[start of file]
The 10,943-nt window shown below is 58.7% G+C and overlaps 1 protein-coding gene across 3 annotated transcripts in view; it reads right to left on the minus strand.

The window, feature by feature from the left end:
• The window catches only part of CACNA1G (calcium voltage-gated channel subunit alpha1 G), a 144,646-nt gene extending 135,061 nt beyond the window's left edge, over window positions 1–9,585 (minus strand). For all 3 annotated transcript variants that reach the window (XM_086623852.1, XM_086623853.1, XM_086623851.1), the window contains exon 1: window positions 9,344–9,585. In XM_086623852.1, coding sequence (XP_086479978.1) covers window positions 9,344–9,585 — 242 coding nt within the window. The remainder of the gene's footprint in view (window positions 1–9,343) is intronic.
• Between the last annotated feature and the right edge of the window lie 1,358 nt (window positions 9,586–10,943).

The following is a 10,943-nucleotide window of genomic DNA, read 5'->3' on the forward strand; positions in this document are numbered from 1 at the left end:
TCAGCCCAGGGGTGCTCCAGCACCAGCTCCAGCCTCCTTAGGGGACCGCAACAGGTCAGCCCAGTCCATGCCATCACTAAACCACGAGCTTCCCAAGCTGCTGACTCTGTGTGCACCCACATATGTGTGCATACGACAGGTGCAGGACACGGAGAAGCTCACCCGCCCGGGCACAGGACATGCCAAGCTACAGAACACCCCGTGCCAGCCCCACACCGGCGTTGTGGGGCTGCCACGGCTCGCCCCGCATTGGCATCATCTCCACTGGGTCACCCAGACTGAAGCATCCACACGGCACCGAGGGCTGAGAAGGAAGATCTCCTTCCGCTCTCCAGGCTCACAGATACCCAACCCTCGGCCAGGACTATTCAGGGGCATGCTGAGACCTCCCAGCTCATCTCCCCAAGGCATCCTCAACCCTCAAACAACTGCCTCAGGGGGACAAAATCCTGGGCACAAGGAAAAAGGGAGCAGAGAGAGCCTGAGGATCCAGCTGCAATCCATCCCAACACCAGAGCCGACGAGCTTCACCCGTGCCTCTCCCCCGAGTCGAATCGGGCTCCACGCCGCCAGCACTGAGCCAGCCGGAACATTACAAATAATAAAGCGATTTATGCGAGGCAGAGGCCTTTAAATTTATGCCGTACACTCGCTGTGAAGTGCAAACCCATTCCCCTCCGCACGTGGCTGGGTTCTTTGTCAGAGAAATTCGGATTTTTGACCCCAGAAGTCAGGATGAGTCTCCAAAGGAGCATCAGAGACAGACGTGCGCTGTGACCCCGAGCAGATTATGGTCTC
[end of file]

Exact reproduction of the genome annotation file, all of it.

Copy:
The 10,943-nt window shown below is 58.7% G+C and overlaps 1 protein-coding gene across 3 annotated transcripts in view; it reads right to left on the minus strand.

The window, feature by feature from the left end:
• The window catches only part of CACNA1G (calcium voltage-gated channel subunit alpha1 G), a 144,646-nt gene extending 135,061 nt beyond the window's left edge, over window positions 1–9,585 (minus strand). For all 3 annotated transcript variants that reach the window (XM_086623852.1, XM_086623853.1, XM_086623851.1), the window contains exon 1: window positions 9,344–9,585. In XM_086623852.1, coding sequence (XP_086479978.1) covers window positions 9,344–9,585 — 242 coding nt within the window. The remainder of the gene's footprint in view (window positions 1–9,343) is intronic.
• Between the last annotated feature and the right edge of the window lie 1,358 nt (window positions 9,586–10,943).

The following is a 10,943-nucleotide window of genomic DNA, read 5'->3' on the forward strand; positions in this document are numbered from 1 at the left end:
TCAGCCCAGGGGTGCTCCAGCACCAGCTCCAGCCTCCTTAGGGGACCGCAACAGGTCAGCCCAGTCCATGCCATCACTAAACCACGAGCTTCCCAAGCTGCTGACTCTGTGTGCACCCACATATGTGTGCATACGACAGGTGCAGGACACGGAGAAGCTCACCCGCCCGGGCACAGGACATGCCAAGCTACAGAACACCCCGTGCCAGCCCCACACCGGCGTTGTGGGGCTGCCACGGCTCGCCCCGCATTGGCATCATCTCCACTGGGTCACCCAGACTGAAGCATCCACACGGCACCGAGGGCTGAGAAGGAAGATCTCCTTCCGCTCTCCAGGCTCACAGATACCCAACCCTCGGCCAGGACTATTCAGGGGCATGCTGAGACCTCCCAGCTCATCTCCCCAAGGCATCCTCAACCCTCAAACAACTGCCTCAGGGGGACAAAATCCTGGGCACAAGGAAAAAGGGAGCAGAGAGAGCCTGAGGATCCAGCTGCAATCCATCCCAACACCAGAGCCGACGAGCTTCACCCGTGCCTCTCCCCCGAGTCGAATCGGGCTCCACGCCGCCAGCACTGAGCCAGCCGGAACATTACAAATAATAAAGCGATTTATGCGAGGCAGAGGCCTTTAAATTTATGCCGTACACTCGCTGTGAAGTGCAAACCCATTCCCCTCCGCACGTGGCTGGGTTCTTTGTCAGAGAAATTCGGATTTTTGACCCCAGAAGTCAGGATGAGTCTCCAAAGGAGCATCAGAGACAGACGTGCGCTGTGACCCCGAGCAGATTATGGTCTC